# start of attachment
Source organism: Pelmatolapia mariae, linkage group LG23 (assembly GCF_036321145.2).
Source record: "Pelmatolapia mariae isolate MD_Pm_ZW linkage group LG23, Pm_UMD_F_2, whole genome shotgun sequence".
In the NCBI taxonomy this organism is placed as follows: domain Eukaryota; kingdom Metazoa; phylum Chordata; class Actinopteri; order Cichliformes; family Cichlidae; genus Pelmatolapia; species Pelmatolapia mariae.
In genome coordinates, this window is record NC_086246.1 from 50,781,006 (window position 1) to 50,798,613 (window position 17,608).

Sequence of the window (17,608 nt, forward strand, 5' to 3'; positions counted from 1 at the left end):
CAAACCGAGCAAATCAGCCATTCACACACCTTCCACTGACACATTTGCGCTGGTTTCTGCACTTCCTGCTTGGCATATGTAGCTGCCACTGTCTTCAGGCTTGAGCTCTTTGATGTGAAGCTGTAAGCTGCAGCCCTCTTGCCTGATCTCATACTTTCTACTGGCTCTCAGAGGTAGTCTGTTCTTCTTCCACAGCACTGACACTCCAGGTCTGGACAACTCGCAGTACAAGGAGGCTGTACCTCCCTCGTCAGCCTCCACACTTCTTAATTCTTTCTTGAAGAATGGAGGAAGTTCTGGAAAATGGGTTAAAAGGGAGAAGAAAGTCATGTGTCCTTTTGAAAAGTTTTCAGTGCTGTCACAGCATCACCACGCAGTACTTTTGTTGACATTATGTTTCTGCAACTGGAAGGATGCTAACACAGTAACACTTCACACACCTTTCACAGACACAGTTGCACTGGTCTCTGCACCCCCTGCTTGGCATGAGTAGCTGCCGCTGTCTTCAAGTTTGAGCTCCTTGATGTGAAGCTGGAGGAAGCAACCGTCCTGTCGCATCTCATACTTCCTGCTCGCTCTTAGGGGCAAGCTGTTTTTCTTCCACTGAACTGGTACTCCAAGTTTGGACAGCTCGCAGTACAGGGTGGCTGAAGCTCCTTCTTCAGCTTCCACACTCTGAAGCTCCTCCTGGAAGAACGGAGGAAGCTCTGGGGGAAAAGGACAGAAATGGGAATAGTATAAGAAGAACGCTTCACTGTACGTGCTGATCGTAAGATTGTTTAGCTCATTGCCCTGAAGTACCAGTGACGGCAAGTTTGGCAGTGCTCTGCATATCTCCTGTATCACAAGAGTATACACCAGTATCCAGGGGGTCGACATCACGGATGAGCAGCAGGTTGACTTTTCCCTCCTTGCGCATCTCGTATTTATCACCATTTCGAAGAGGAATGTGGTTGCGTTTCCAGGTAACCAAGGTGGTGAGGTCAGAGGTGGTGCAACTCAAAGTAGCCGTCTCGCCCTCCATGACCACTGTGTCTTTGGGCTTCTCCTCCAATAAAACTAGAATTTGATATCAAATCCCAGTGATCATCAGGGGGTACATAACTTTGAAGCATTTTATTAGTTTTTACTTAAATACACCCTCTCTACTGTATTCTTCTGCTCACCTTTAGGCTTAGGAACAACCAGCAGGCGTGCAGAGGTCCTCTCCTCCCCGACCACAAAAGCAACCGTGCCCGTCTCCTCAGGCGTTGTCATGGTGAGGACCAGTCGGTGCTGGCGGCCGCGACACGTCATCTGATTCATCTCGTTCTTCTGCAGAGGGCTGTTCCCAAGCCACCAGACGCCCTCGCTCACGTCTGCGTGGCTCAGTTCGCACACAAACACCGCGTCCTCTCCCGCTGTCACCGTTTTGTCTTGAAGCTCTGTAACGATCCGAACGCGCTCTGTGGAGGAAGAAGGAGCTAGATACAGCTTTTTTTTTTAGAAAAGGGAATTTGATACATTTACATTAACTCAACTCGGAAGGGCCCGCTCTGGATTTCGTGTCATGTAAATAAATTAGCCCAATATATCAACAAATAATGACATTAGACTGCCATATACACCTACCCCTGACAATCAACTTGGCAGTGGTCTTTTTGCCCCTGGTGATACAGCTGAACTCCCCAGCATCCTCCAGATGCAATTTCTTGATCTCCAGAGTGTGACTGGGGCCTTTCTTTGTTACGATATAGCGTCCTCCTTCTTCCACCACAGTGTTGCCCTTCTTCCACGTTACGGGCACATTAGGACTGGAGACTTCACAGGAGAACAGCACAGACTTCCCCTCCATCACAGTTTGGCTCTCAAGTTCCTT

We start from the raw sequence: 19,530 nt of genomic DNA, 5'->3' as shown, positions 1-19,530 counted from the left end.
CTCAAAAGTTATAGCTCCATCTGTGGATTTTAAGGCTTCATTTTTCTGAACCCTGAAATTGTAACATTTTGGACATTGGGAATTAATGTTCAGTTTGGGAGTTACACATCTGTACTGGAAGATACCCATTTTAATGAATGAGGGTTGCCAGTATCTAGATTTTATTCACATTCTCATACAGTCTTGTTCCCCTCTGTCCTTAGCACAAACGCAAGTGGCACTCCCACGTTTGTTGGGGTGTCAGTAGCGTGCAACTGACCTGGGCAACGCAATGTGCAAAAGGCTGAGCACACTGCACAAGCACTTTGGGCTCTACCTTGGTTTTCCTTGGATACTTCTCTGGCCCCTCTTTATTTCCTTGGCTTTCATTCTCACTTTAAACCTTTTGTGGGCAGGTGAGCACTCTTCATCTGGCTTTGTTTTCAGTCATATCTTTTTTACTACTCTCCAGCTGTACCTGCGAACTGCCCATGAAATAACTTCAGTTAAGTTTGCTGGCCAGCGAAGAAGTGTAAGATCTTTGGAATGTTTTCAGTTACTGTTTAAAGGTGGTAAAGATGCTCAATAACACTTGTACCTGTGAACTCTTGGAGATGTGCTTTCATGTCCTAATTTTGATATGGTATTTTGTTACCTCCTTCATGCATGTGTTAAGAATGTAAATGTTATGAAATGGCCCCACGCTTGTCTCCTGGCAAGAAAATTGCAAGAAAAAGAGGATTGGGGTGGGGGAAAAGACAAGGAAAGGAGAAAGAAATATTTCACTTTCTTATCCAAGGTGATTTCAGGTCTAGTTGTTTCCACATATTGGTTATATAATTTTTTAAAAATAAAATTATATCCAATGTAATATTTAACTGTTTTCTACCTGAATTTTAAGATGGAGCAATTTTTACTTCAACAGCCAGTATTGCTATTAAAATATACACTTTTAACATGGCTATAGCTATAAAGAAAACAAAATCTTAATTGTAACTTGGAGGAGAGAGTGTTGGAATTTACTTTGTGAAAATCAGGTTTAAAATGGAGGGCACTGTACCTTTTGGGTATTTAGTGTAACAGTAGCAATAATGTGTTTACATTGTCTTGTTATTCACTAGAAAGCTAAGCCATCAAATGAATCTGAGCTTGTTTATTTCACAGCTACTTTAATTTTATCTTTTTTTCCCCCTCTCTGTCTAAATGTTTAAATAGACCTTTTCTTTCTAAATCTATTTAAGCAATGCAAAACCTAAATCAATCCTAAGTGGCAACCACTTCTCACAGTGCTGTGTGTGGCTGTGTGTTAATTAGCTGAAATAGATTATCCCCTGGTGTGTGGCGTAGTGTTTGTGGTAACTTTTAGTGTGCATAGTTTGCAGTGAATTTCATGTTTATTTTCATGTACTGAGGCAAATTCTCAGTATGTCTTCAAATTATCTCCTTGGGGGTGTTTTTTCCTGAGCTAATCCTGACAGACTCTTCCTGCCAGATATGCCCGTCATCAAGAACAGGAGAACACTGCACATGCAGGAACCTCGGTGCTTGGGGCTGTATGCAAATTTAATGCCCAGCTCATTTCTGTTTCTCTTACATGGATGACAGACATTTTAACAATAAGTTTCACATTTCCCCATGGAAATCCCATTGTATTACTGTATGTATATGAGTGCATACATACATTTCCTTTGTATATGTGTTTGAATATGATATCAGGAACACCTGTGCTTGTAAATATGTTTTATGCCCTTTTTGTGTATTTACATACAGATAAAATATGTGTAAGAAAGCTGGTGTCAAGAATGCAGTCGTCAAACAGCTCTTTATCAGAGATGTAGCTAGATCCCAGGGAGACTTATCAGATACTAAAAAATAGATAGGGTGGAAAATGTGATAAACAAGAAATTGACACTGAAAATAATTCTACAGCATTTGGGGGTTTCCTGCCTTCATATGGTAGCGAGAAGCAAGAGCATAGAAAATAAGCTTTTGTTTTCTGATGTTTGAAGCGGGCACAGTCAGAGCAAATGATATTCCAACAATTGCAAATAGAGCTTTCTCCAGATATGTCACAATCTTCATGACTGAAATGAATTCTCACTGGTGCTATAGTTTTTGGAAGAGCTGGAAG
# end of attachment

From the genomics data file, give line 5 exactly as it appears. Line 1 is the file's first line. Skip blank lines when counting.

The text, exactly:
Sequence of the window (17,608 nt, forward strand, 5' to 3'; positions counted from 1 at the left end):